$15 Billion for COVID-19 Emergency Grants Through the Economic Injury Disaster Loan (EIDL) Program to help those who applied for relief in 2020 but did not receive the full $10,000 grant
Establishes the Community Navigator Pilot Program to increase the awareness of and participation in COVID-19 relief programs for business owners currently lacking access, with priority for businesses owned by socially and economically disadvantaged individuals, women, and veterans
$10 billion to support up to $100 billion in small business financing through state, territorial, and tribal government programs
Of this amount, $2.5 billion is dedicated for support to business enterprises owned and controlled by socially and economically disadvantaged individuals, including minority-owned businesses.)
The bill provides a total of $362 billion to state and local governments, U.S. territories and tribal governments to help them respond to the coronavirus pandemic, including public health issues and the pandemic's economic consequences, and to continue providing government services that have been threatened because of declining revenues caused by the pandemic.
$350 billion for new Coronavirus Relief Funds that is direct aid to states, localities, the U.S. territories, and the tribal Governments, including to help keep critical workers on the job.
Eligible categories for use of these funds includes: investing in water, sewer and broadband infrastructure, providing premium pay up to $13 an hour in additional wages for workers performing an essential function in the pandemic, responding to public health emergency or its consequences, provide government services to the extent necessary because revenues have declined due to the pandemic, support for some private nonprofits, entities, and special purpose units of government.
Specifies that the funds cannot be used for pensions or for tax cuts
Requires that to be authorized under this section, funds must be spent by December 31, 2024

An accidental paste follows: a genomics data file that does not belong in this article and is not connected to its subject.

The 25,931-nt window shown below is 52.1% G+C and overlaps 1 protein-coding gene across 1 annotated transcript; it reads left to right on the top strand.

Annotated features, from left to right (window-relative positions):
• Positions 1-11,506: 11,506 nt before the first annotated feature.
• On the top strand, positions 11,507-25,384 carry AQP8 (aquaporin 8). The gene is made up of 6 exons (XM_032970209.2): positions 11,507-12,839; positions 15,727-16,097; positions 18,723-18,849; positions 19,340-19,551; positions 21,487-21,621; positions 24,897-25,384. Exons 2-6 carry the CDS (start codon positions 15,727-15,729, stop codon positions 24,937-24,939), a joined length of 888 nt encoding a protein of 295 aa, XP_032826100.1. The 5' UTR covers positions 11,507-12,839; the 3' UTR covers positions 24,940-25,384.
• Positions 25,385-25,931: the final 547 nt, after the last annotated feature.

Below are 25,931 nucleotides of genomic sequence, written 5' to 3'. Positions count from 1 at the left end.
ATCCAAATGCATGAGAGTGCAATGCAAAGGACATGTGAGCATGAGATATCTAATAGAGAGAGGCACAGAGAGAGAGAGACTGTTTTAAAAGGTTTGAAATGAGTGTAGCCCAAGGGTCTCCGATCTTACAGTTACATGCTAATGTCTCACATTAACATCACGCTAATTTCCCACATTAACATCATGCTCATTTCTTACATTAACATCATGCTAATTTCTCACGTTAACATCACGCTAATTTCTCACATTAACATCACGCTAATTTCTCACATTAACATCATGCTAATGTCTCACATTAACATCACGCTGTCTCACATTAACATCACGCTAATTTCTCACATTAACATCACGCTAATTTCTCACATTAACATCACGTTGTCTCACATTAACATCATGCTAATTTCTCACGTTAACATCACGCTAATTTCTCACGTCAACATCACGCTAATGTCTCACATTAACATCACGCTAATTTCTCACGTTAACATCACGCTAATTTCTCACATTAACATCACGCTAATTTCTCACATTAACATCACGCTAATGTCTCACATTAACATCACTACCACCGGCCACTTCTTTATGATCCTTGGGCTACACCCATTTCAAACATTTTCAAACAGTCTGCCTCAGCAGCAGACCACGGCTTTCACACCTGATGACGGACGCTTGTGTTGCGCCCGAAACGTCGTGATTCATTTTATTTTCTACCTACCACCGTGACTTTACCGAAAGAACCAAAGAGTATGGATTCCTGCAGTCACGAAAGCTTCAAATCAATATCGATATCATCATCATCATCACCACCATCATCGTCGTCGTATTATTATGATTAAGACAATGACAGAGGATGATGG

The funding for states and localities will be distributed through the “State Recovery Fund” and the “Coronavirus Local Fiscal Recovery Fund”:
$195.3 billion for states
$130.2 billion for local governments of every size
$20 billion to federally recognized tribal governments
$4.5 billion for the U.S. territories
$10 Billion Capital Project Fund “to carry out critical capital projects directly enabling work, education, and health monitoring, including remote options, in response to the public health emergency.” In particular, the fund is expected to be used for rural broadband.
$2 Billion fund for “revenue-sharing” counties and Tribes, to be used for where “there is a negative revenue impact” from federal activities in a county.
$3.6 billion for the U.S. Department of Agriculture (USDA) to:
Increase food donations with commodity purchases from farmers for distribution to food banks, nonprofits, or restaurants, to help feed families and support farmers’ bottom line;
Improve worker safety with resources for food and agriculture businesses to purchase personal protective equipment, test kits, and other measures that keep essential food workers safe; and
Invest in infrastructure that supports food processors, farmers markets, and producers to build resiliency in the food supply in the long term.
$4 billion in USDA farm loan assistance to help farmers and ranchers of color who have faced discrimination for decades and to help them respond to the economic impacts of the pandemic
Gives the Secretary of Agriculture flexibility to provide “up to 120 percent” of the outstanding debt
$1 billion in assistance and support for community-based organizations and 1890 Land Grant and other minority-serving institutions that work with farmers of color on land access, financial training, property issues, and training the next generation of farmers, ranchers and forest land owners and operators
Directs $5 million of this funding must be allocated for equity commissions
$500 million in USDA rural initiatives to help hospitals expand vaccine distribution, purchase needed medical supplies, bolsters telehealth capacity and helps hospitals facing lost revenue and high costs
$20 billion in direct relief to federally recognized tribal governments to combat the COVID-19 pandemic, reduce health inequities, and improve economic opportunities